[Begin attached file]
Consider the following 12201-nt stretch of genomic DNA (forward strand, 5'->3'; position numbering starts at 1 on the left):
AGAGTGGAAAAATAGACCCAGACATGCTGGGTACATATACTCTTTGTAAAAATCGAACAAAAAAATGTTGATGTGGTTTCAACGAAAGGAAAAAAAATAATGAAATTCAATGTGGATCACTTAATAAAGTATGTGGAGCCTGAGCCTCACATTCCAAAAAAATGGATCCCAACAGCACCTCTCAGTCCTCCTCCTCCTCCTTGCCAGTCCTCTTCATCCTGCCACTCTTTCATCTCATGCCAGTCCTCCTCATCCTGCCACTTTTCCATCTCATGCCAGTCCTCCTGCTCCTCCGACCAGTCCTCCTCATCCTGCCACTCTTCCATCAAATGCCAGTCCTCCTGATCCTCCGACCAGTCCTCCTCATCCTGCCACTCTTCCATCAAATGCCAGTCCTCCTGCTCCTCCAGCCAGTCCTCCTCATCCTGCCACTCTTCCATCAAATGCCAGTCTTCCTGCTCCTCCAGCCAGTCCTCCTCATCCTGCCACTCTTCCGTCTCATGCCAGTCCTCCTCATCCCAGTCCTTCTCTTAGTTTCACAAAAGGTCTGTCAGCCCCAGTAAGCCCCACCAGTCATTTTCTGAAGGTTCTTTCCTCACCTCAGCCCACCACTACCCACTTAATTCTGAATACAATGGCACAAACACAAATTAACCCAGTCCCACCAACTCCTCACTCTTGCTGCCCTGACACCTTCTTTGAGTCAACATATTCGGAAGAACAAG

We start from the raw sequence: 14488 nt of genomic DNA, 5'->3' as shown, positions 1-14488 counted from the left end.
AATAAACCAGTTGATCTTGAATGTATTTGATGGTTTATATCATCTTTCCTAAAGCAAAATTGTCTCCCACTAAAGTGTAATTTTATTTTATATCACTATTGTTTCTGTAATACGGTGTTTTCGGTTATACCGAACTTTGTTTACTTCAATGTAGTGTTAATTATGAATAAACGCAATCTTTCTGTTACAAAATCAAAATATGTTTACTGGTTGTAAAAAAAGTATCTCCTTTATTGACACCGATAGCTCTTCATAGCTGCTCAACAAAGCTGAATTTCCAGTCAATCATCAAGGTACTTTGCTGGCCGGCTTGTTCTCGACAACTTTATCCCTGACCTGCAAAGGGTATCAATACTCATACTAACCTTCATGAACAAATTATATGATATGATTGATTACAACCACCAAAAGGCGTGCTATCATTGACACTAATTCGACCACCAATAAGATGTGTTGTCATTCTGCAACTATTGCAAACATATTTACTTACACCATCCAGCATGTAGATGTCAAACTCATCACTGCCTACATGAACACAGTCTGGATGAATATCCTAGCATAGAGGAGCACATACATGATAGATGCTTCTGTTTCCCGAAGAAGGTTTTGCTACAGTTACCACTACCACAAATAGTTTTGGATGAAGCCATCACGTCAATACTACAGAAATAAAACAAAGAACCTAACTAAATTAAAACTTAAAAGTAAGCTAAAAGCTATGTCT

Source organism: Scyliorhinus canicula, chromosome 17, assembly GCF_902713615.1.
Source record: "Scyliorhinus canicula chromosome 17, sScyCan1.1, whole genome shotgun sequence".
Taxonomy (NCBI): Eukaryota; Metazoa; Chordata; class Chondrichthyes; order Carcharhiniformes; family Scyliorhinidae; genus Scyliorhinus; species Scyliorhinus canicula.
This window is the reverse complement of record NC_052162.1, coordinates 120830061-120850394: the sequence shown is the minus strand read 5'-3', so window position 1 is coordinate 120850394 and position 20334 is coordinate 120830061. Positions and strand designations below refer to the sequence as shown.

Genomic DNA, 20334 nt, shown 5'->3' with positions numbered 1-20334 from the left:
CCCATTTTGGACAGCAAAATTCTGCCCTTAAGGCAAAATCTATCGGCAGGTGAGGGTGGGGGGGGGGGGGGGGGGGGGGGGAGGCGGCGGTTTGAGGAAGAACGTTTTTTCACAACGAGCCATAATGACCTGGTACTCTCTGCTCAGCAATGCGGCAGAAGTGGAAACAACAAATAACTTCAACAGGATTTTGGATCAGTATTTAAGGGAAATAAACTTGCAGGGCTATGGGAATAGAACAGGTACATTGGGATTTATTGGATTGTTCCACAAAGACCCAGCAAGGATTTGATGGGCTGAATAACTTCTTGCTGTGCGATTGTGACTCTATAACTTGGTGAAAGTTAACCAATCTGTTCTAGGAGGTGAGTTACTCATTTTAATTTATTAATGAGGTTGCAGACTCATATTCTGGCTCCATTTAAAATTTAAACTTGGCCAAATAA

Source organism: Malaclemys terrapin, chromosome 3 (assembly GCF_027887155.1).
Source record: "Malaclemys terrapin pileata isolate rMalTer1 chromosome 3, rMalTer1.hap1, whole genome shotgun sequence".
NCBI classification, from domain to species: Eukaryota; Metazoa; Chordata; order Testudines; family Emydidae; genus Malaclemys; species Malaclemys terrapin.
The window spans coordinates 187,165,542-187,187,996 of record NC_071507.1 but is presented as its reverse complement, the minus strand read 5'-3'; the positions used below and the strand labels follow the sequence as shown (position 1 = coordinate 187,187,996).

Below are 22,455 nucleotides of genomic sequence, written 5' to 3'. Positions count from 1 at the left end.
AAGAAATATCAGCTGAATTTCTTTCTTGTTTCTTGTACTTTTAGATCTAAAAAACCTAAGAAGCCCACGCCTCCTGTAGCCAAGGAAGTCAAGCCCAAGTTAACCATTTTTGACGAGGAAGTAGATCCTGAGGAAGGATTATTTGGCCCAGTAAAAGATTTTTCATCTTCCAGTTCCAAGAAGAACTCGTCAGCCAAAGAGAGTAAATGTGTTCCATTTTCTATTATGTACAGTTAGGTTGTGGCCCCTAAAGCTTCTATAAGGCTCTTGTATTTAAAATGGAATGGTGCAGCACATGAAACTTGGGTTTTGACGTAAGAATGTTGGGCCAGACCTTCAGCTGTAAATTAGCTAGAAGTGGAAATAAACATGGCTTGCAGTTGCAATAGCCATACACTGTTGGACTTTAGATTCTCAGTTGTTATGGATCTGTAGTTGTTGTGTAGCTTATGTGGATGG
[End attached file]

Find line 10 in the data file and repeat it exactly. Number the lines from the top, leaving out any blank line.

CCCATTTTGGACAGCAAAATTCTGCCCTTAAGGCAAAATCTATCGGCAGGTGAGGGTGGGGGGGGGGGGGGGGGGGGGGGGAGGCGGCGGTTTGAGGAAGAACGTTTTTTCACAACGAGCCATAATGACCTGGTACTCTCTGCTCAGCAATGCGGCAGAAGTGGAAACAACAAATAACTTCAACAGGATTTTGGATCAGTATTTAAGGGAAATAAACTTGCAGGGCTATGGGAATAGAACAGGTACATTGGGATTTATTGGATTGTTCCACAAAGACCCAGCAAGGATTTGATGGGCTGAATAACTTCTTGCTGTGCGATTGTGACTCTATAACTTGGTGAAAGTTAACCAATCTGTTCTAGGAGGTGAGTTACTCATTTTAATTTATTAATGAGGTTGCAGACTCATATTCTGGCTCCATTTAAAATTTAAACTTGGCCAAATAA